NYC Disrupts Disruptors
A few hundred people sat in the summer heat in Central Park last night, waiting for tickets for the Public’s opening night of their production of “King Lear,” when they were approached by a young woman with a clipboard.
“Would you like to sign a petition saying you support Airbnb in New York City?” she asked, going one by one.
“Support what, exactly?” asked the first person she approached.
“Oh, you know, like the service Airbnb provides, and just what we’re doing,” she said, obviously lacking an aggressive, prepared script.
One by one people signed a petition saying they supported “AirbnbNYC,” and why not? The vague, upbeat language — asking for an endorsement without a clear mission statement — seemed entirely unobjectionable.
The war between Uber and the cab drivers of New York City has been ugly, but now Uber’s running a risky new play to undercut yellow cabs and convert more New Yorkers to their services.
Uber is cutting 20 percent off all UberX rides for a limited time, which by Forbes’ estimate means that Uber is losing Read More
Square, the company that makes those little white devices that enable small businesses to accept credit card payments, has just announced they’ll be opening East Coast headquarters in New York’s SoHo neighborhood, at 375 W. Broadway.
Since expanding to the city in October 2012, Square’s New York staff have been working from the offices of 80/20, the design agency Square acquired, at 121 Greene St. The new office will enable the company’s New York team to expand to more than 350 employees, a press release said.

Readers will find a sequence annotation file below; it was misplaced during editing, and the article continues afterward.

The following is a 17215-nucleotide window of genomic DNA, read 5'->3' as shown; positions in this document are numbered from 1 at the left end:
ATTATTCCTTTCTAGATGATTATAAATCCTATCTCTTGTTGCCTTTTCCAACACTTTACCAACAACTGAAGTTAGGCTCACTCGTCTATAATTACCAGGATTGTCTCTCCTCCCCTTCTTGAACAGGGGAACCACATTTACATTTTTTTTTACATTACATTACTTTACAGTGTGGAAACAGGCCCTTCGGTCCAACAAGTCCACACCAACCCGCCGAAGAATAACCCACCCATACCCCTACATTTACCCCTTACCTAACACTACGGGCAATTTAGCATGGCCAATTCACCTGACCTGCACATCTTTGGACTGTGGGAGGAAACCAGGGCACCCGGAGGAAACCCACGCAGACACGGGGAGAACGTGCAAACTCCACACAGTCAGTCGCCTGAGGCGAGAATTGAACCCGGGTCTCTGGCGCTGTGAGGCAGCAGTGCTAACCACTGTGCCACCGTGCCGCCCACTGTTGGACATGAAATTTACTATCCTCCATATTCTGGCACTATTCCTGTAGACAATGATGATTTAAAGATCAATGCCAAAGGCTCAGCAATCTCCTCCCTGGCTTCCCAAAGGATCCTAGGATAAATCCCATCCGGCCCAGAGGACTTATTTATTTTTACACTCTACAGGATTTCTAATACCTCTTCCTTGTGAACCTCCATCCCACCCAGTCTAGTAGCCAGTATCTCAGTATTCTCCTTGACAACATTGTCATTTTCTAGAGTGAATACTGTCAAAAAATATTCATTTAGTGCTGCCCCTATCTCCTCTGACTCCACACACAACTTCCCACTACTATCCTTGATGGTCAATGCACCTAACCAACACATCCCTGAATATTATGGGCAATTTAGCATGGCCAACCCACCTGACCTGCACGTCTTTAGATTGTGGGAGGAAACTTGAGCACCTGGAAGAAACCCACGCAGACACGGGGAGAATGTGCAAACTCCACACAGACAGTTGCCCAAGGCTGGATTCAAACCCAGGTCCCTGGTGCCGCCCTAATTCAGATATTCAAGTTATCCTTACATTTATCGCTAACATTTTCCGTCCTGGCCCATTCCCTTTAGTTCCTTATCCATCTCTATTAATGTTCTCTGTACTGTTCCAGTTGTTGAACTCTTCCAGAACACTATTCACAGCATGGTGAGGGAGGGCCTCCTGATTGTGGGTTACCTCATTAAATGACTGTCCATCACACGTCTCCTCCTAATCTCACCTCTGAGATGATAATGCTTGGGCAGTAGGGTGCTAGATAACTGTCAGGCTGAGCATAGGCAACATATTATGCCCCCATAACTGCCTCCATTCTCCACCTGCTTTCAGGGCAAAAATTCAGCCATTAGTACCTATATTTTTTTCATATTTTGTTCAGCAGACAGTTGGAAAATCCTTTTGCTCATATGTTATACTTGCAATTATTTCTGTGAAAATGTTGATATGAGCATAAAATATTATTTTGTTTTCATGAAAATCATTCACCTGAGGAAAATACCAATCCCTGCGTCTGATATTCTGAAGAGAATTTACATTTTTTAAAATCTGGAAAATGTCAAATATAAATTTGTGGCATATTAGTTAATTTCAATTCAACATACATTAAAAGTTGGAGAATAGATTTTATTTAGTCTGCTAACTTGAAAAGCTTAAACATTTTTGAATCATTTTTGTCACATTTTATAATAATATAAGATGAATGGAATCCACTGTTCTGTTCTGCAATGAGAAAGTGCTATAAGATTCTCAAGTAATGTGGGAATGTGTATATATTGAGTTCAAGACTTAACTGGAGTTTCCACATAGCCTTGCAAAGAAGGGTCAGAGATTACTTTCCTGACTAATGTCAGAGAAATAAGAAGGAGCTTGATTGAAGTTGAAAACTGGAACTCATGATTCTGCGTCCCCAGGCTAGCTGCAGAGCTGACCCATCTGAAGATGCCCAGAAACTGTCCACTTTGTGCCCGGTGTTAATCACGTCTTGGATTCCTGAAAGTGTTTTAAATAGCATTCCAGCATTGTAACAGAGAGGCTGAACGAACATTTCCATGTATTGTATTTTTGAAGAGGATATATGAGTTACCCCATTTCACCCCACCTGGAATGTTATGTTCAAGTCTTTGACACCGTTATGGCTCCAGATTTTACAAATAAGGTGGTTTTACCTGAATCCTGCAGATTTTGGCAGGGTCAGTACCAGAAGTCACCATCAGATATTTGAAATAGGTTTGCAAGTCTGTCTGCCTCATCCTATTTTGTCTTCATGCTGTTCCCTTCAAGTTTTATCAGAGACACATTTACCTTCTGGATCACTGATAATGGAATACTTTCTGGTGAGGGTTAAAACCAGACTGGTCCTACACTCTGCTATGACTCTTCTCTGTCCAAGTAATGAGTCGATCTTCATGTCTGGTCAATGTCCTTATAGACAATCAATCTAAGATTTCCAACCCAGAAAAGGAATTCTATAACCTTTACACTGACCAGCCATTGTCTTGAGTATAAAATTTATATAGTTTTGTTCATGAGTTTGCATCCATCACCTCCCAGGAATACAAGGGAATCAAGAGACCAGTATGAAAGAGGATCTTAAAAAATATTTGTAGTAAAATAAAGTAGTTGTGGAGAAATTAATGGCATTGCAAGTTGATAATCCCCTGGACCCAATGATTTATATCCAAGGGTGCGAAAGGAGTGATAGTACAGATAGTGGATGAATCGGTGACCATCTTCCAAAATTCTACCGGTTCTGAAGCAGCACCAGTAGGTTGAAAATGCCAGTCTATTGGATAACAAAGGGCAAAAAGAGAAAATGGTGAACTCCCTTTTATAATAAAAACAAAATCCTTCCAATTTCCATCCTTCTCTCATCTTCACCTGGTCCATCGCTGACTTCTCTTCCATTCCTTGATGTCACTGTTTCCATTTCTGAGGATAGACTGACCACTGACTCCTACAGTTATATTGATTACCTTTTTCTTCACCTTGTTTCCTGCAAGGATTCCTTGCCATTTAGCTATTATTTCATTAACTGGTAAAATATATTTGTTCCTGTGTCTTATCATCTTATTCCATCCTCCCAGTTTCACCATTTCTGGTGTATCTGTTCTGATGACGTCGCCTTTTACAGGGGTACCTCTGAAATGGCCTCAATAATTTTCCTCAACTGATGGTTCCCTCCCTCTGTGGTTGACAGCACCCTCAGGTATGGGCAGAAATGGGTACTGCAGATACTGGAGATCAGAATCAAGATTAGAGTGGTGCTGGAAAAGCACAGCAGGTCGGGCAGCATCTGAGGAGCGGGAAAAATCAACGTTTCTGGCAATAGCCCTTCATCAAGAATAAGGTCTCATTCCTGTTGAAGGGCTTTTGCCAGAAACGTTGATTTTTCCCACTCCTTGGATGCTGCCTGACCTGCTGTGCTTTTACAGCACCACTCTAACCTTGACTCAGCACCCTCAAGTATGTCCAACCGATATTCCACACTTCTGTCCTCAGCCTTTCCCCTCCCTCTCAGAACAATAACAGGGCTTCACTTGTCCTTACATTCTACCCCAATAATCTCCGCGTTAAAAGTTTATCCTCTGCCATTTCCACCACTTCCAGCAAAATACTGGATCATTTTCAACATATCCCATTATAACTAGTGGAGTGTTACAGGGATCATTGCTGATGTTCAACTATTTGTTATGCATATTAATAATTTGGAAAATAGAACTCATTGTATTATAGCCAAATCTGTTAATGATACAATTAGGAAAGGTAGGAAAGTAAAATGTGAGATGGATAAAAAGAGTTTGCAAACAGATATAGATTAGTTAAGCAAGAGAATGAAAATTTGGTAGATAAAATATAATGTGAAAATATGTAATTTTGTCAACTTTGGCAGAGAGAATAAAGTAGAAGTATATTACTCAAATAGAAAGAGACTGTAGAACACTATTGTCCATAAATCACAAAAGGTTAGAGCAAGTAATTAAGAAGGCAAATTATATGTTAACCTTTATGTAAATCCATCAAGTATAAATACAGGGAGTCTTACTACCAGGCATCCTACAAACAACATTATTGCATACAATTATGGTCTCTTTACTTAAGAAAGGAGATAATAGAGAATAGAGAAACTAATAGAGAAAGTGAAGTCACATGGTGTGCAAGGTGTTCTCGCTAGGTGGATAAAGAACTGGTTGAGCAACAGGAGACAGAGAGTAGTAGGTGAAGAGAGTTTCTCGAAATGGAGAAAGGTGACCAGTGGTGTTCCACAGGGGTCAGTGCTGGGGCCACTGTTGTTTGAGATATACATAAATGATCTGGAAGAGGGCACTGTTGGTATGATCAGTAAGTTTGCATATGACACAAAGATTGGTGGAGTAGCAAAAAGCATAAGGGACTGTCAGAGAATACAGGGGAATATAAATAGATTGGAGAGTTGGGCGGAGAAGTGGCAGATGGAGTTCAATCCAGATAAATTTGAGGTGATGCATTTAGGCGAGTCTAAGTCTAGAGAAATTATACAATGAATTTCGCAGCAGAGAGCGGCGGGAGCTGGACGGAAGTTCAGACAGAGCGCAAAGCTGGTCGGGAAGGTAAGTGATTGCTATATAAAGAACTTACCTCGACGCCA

Over The Aereo
Following in the successful footprints of #McDStories and #ILoveWalgreens, the New York Police Department created a hashtag to commemorate our love for New York’s finest:
If you were thinking about signing up for Aereo before the Super Bowl, well, you’re SOL. The Internet TV startup said it’s no longer signing up New York customers to the service because it doesn’t have anymore mini antennas to rent out.
Aereo’s website now directs people to a request an invite if they want the $8 a month service, reports Variety. The Barry Diller-backed company won’t disclose how many members it has, but apparently it’s enough to run out of antennas.
If you’re about to embark on a road trip this week, remember the police are watching you while you look at your phone. New York state troopers are circulating in really tall and unmarked SUVs to peer down and bust drivers who are illegally texting and driving.
Last night, presumably after leaving a séance with her coven of Instagram witches, Courtney Love left her iPhone in a yellow cab. Lucky for her, New York Times columnist and all around nice guy Frank Bruni found it, according to New York Magazine.
Instead of attempting to turn a profit on the black market for Ms. Love’s iPhone photos of rudimentary song lyrics scrawled on napkins, Mr. Bruni used the rock mom’s favorite medium, Twitter, to notify her that he’d found her precious phone.
The word “broadband” is enough to send the layperson to sleep. But even the least tech-savvy New Yorker can often be heard asking “How do we not have free WiFi in the city yet?”
And for fast-growing tech startups, it’s an issue of the utmost importance.
“Broadband quality is one of the first questions any Read More
NYC startup denizens, bust out the pom poms and the insults: Everlane, an online retailer specializing in really, really fancy t-shirts, is hosting a New York-based job fair in conjunction with Projective Space, the NYC coworking space. The point of the job fair? To convince engineers, designers and sales people that New York sucks and they should move to Los Angeles or San Francisco. (L.A.? Really?)